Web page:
NCPA: Medicaid Managed Care Proposal Needs Improvements to Ensure Beneficiary Access to Pharmacies Continues


The National Community Pharmacists Association has submitted comments in response to the Medicaid managed care proposed rule from the Centers for Medicare and Medicaid Services.


ALEXANDRIA, Va. (July 29, 2015) ­


National Community Pharmacists Association

(NCPA) has

submitted comments

in response to the Medicaid managed care

proposed rule

from the Centers for Medicare and Medicaid Services (CMS). With the expansion of Medicaid in many states and the increased use of managed care organizations (MCOs) and pharmacy benefit manager (PBM) corporations to assist these new patients, it is important for NCPA to advocate for appropriate oversight of these corporate entities in order to protect these vulnerable patients as well as the pharmacy providers that serve them.

³Independent community pharmacies, often located in underserved and vulnerable population centers, have been indispensable to Medicaid beneficiaries receiving high quality prescription services,² said NCPA CEO B. Douglas Hoey, RPh, MBA. ³Therefore, we want to ensure efforts to make Medicaid more efficient and cost-effective do not have the unintended consequence of discouraging independent community pharmacies¹ continued participation in this vital program. We believe our suggestions are constructive, and we stand ready to work in concert with regulators and legislators to strengthen Medicaid by valuing the concerns of all the stakeholders ­ beneficiaries, taxpayers and health care providers ­ going forward.²

NCPA¹s comments included:

  • Supporting the application of a mandatory Medical Loss Ratio (MLR) on Medicaid managed care plans to ensure that these health plans spend a certain percentage of premiums on actual health care costs as opposed to administrative costs and/or plan profits.
  • Requesting clarification on how fees paid to PBM corporations who own mail order pharmacies are treated in the MLR calculation to ensure that MCOs are not incentivized to drive more beneficiaries to mail order pharmacy programs. The Medicaid patient demographic indicates that many of these patients suffer from more than one chronic disease condition and benefit greatly from actual face-to-face interaction with a community pharmacist.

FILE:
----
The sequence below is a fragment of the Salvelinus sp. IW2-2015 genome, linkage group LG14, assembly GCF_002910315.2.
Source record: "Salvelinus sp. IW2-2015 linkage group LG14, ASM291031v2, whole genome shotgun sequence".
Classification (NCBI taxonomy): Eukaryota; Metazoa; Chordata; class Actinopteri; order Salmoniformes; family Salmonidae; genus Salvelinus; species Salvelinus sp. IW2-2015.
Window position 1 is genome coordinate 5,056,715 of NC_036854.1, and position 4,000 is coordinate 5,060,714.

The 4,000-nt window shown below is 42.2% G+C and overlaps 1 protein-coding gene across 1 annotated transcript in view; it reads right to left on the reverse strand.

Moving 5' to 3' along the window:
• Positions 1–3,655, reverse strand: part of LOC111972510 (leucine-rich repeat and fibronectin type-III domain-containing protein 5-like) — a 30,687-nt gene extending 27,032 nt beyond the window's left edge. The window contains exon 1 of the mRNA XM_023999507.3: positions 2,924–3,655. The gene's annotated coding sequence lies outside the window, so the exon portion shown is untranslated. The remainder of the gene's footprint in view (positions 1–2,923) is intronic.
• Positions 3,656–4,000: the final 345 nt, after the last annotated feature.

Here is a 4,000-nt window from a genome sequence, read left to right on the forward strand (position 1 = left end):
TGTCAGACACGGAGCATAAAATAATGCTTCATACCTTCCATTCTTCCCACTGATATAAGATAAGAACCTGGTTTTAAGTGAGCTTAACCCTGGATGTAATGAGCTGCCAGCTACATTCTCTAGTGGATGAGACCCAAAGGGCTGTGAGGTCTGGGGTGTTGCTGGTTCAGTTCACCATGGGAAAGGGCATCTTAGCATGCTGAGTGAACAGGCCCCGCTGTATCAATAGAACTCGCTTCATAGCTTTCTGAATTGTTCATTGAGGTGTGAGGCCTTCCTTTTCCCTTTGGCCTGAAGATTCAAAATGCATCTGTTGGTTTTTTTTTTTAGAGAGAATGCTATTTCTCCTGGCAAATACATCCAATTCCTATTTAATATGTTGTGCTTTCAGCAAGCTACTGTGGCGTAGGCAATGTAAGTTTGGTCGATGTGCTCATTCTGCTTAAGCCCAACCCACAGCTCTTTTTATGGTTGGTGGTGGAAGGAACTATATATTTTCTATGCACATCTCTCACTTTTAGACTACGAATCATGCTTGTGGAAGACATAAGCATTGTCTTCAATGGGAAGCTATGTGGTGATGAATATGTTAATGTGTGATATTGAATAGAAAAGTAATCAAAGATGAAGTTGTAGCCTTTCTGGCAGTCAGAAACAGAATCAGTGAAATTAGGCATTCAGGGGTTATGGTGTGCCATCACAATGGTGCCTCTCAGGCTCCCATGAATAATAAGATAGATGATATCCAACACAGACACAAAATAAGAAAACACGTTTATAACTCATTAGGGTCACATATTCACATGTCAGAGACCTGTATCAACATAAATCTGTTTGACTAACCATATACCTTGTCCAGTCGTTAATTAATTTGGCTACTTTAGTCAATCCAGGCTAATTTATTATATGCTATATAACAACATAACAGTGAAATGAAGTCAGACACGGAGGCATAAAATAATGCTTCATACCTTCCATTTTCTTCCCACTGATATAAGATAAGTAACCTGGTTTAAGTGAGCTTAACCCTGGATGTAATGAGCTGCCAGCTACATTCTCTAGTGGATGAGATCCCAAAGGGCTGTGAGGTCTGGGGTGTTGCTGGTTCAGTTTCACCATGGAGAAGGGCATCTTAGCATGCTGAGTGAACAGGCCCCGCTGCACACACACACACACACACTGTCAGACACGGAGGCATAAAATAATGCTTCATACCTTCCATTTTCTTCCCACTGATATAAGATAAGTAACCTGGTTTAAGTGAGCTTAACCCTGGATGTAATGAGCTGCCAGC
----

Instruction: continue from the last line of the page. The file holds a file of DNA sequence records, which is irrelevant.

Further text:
• Requiring the same PBM corporations¹ disclosures to plans and government entities that are currently required under the Affordable Care Act (ACA).
  • Suggesting CMS collaborate with stakeholders for policy standards within Medicaid Long-Term Services and Supports (MLTSS) in much the same way as had been done with Medicare Part D.
  • Proposing that CMS establish current TRICARE retail access standards as a minimum threshold for Medicaid managed care.
  • Mandating that CMS require states to stipulate to MCOs that fee-for-service Medicaid pharmacy reimbursement rates should serve as a minimum reimbursement ³floor.²
  • Making sure that pharmacy networks in Medicaid managed care programs include an ³any willing pharmacy² provision.
  • Forcing mandatory maximum allowable cost (MAC) drug pricing updates every seven days‹similar to what will be required in Part D in 2016.
  • Adding the protection of Medicaid beneficiary access to specialty medications by the use of CMS¹ Medicare Part D guidelines and giving Medicaid beneficiaries the option of accessing their prescription drug benefit through a retail pharmacy setting similar to what is currently required under Qualified Health Plans (QHPs) in the exchanges.
  • Stipulating that CMS ensure that pharmacy participation in Medicaid managed care contracts should not be used on a conditional basis or otherwise ³tied² to participation in other networks.

Hoey added, ³Clearly, the elephant in the room when it comes to Medicaid managed care is the manner in which PBM corporations operate, who due to a traditional lack of accountability and transparency, have been able to maximize their profits at the expense of others. When CMS issues its final rule it is our hope the reforms have the proper safeguards in place so the vulnerable populations of Medicaid beneficiaries will be able to continue getting pharmacy services that improve health outcomes and ultimately reduce spending.²

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